Home Events Inside 3D Printing London 2015: 3D Printing for Manufacturing

Inside 3D Printing London 2015: 3D Printing for Manufacturing

Inside 3D Printing will take place in London on 24-25 March 2015. The conference is expected to attract more than 1,000 experts, scientists, service providers, manufacturers, traders, investors and specialists from different sectors in order to learn more about the manufacturing use of 3D printing and to network with peers. International and national industry experts and representatives from leading companies will also present at next year’s conference which will run two tracks. A key focus of Inside 3D Printing London will be the application of 3D printing in a variety of manufacturing sectors.

Conference Chair Phill Dickens, Professor of Manufacturing Technology at the University of Nottingham and Executive Board member of the Engineering and Physical Science Research Council’s Centre for Additive Manufacturing, designed a programme consisting of successful use-cases, industrial applications and research findings. Speakers from the U.S. include 3D printing experts Professor Brent Stucker of University of Louisville and Tom Chiang of Bell Helicopter. From Europe experts include Dr Phil Reeves – Managing Director of Econolyst Ltd, Prof.  Dr.-Ing. Dr. h.c. Horst Exner – Professor für Physikalische Technik und Laseranwendungen and Direktor Laserinstitut der Hochschule Mittweida, Dr Lionel T Dean – Creative Director of FutureFactories, Richard van de Vrie – President & CEO of LUXeXceL Group and William Hoyle – Chief Executive of techfortrade.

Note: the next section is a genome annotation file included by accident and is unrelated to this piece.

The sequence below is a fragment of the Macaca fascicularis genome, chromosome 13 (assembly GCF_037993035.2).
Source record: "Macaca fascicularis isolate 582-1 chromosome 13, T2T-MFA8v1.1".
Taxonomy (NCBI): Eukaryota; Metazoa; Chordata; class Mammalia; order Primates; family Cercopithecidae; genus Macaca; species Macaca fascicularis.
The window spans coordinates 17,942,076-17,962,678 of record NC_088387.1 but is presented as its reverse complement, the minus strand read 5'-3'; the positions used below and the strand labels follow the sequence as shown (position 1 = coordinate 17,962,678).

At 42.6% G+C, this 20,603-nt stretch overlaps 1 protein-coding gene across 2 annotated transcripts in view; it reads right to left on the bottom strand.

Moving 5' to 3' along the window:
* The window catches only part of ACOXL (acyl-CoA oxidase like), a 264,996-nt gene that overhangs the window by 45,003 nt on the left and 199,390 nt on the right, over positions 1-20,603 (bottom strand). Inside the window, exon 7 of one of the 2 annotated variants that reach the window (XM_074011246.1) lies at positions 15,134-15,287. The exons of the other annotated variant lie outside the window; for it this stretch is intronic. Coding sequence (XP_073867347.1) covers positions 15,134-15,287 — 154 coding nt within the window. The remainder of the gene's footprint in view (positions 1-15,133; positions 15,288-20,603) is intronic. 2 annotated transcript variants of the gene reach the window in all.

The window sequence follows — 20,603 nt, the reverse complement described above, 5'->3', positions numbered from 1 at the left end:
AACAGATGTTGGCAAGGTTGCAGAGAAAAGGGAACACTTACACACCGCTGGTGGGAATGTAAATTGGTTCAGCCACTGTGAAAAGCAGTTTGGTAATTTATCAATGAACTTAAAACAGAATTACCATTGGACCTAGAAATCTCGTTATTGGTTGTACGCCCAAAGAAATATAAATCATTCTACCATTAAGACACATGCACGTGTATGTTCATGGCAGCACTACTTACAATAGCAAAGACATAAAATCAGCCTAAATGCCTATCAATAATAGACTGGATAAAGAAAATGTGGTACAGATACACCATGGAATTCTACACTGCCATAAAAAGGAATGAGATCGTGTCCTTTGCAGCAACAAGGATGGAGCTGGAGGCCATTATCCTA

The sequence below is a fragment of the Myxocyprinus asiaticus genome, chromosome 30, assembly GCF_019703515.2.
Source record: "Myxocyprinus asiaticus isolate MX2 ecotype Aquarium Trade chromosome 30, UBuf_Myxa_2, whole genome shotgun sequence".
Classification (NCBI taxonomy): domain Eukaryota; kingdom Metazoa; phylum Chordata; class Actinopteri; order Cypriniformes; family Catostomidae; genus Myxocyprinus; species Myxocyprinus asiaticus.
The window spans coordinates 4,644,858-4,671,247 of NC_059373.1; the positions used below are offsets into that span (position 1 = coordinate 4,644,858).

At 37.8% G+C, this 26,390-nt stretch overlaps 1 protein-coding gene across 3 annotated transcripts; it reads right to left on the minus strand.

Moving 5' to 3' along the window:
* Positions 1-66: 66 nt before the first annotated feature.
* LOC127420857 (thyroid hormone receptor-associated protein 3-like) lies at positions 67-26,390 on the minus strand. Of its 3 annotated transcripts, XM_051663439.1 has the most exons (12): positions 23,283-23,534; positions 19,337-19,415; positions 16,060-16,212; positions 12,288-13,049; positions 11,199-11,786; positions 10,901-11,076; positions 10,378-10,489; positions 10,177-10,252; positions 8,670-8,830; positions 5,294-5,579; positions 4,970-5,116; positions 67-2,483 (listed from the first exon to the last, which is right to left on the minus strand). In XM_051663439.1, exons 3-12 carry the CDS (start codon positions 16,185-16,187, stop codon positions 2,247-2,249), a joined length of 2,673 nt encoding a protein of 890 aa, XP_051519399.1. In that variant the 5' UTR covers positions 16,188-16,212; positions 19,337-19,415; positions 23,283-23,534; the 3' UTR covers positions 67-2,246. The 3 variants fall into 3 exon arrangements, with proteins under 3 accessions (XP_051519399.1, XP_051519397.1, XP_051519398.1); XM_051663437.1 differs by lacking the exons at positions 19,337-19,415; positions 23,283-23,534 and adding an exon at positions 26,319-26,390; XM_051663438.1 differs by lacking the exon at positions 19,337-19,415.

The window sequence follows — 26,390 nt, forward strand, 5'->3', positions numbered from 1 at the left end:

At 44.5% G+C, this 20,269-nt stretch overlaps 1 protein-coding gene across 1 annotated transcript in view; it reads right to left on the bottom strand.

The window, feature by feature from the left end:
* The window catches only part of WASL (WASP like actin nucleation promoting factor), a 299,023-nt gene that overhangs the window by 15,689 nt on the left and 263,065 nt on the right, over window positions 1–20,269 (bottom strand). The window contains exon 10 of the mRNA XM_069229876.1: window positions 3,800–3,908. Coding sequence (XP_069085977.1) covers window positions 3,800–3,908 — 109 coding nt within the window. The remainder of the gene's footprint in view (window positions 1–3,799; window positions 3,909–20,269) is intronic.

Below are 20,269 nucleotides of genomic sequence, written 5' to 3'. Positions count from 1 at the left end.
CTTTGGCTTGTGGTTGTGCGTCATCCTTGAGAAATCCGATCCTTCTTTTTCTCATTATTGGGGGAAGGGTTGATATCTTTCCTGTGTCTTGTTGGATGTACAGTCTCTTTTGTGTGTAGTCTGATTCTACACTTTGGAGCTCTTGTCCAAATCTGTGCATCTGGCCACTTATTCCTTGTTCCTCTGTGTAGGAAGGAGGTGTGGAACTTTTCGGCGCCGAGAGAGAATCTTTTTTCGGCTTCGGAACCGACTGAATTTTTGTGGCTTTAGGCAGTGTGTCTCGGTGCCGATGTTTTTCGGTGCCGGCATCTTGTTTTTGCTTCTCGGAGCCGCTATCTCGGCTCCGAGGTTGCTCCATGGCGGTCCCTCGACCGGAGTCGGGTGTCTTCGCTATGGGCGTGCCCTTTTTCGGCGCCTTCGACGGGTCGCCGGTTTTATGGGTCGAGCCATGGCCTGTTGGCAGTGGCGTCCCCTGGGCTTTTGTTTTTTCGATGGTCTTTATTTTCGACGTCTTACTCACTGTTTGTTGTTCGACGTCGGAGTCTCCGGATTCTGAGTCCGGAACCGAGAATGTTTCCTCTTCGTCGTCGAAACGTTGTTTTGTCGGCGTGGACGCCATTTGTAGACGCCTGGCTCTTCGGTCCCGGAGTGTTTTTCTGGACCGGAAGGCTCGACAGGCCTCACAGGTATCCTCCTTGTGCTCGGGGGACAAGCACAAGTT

Companies include 3TRPD, Artec Group, Croft Additive Manufacturing (CAM), Delcam, Höganäs AB, InnovateUK, MTC, Renishaw, TEI, TWI.

“3D Printing – A solid future in manufacturing”
Professor Phill Dickens is looking forward to a great mix of examples of where 3D Printing is being used as a manufacturing process and how it is developing for the future.
There will be discussions on data capture, modelling and simulation and also examples of use in sectors such as aerospace, optics and jewellery but these will be based on reality rather than the hype we have seen in much of the press. An example of this will be a presentation on how 3D printing needs to be linked to existing manufacturing processes to gain maximum benefit. The presentations will range across the whole manufacturing environment including how the technology will change the way businesses operate and IP is protected. There will be a view of the future by looking at current research activities and how a UK national strategy could bring everything together.